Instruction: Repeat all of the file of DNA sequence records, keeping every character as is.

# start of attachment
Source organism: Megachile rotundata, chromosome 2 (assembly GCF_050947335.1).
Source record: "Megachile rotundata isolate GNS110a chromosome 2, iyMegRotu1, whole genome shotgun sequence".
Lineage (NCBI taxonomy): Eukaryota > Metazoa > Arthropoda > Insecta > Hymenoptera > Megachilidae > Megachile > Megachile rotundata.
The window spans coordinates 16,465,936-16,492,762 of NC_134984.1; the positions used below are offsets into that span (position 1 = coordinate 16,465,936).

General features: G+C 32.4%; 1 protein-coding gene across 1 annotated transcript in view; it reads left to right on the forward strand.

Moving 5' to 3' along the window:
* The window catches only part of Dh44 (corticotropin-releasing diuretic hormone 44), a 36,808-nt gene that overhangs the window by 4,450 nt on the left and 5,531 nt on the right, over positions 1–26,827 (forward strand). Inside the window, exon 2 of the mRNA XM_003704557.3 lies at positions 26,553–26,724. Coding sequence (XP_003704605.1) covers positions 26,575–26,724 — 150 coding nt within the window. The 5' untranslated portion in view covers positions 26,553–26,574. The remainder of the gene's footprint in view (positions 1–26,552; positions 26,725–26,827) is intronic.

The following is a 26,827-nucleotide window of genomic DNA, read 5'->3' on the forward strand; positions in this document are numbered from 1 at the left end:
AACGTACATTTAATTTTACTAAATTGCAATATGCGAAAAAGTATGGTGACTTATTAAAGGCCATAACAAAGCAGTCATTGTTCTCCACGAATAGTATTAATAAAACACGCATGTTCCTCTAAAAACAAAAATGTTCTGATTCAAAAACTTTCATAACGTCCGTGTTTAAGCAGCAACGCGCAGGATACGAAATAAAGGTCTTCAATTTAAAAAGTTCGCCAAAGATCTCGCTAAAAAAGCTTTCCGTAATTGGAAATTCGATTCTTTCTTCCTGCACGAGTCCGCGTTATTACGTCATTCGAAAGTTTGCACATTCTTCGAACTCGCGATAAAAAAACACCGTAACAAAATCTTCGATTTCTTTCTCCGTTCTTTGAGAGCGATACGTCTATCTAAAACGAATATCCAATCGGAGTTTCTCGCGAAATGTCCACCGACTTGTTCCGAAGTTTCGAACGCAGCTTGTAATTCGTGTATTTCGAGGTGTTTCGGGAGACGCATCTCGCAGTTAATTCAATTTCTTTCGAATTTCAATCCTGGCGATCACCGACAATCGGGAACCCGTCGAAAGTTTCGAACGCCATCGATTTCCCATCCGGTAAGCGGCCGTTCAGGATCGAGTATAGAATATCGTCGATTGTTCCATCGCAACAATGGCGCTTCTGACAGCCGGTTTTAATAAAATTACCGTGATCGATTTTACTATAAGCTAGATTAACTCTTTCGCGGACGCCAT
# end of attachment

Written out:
Source organism: Megachile rotundata, chromosome 2 (assembly GCF_050947335.1).
Source record: "Megachile rotundata isolate GNS110a chromosome 2, iyMegRotu1, whole genome shotgun sequence".
Lineage (NCBI taxonomy): Eukaryota > Metazoa > Arthropoda > Insecta > Hymenoptera > Megachilidae > Megachile > Megachile rotundata.
The window spans coordinates 16,465,936-16,492,762 of NC_134984.1; the positions used below are offsets into that span (position 1 = coordinate 16,465,936).

General features: G+C 32.4%; 1 protein-coding gene across 1 annotated transcript in view; it reads left to right on the forward strand.

Moving 5' to 3' along the window:
* The window catches only part of Dh44 (corticotropin-releasing diuretic hormone 44), a 36,808-nt gene that overhangs the window by 4,450 nt on the left and 5,531 nt on the right, over positions 1–26,827 (forward strand). Inside the window, exon 2 of the mRNA XM_003704557.3 lies at positions 26,553–26,724. Coding sequence (XP_003704605.1) covers positions 26,575–26,724 — 150 coding nt within the window. The 5' untranslated portion in view covers positions 26,553–26,574. The remainder of the gene's footprint in view (positions 1–26,552; positions 26,725–26,827) is intronic.

The following is a 26,827-nucleotide window of genomic DNA, read 5'->3' on the forward strand; positions in this document are numbered from 1 at the left end:
AACGTACATTTAATTTTACTAAATTGCAATATGCGAAAAAGTATGGTGACTTATTAAAGGCCATAACAAAGCAGTCATTGTTCTCCACGAATAGTATTAATAAAACACGCATGTTCCTCTAAAAACAAAAATGTTCTGATTCAAAAACTTTCATAACGTCCGTGTTTAAGCAGCAACGCGCAGGATACGAAATAAAGGTCTTCAATTTAAAAAGTTCGCCAAAGATCTCGCTAAAAAAGCTTTCCGTAATTGGAAATTCGATTCTTTCTTCCTGCACGAGTCCGCGTTATTACGTCATTCGAAAGTTTGCACATTCTTCGAACTCGCGATAAAAAAACACCGTAACAAAATCTTCGATTTCTTTCTCCGTTCTTTGAGAGCGATACGTCTATCTAAAACGAATATCCAATCGGAGTTTCTCGCGAAATGTCCACCGACTTGTTCCGAAGTTTCGAACGCAGCTTGTAATTCGTGTATTTCGAGGTGTTTCGGGAGACGCATCTCGCAGTTAATTCAATTTCTTTCGAATTTCAATCCTGGCGATCACCGACAATCGGGAACCCGTCGAAAGTTTCGAACGCCATCGATTTCCCATCCGGTAAGCGGCCGTTCAGGATCGAGTATAGAATATCGTCGATTGTTCCATCGCAACAATGGCGCTTCTGACAGCCGGTTTTAATAAAATTACCGTGATCGATTTTACTATAAGCTAGATTAACTCTTTCGCGGACGCCAT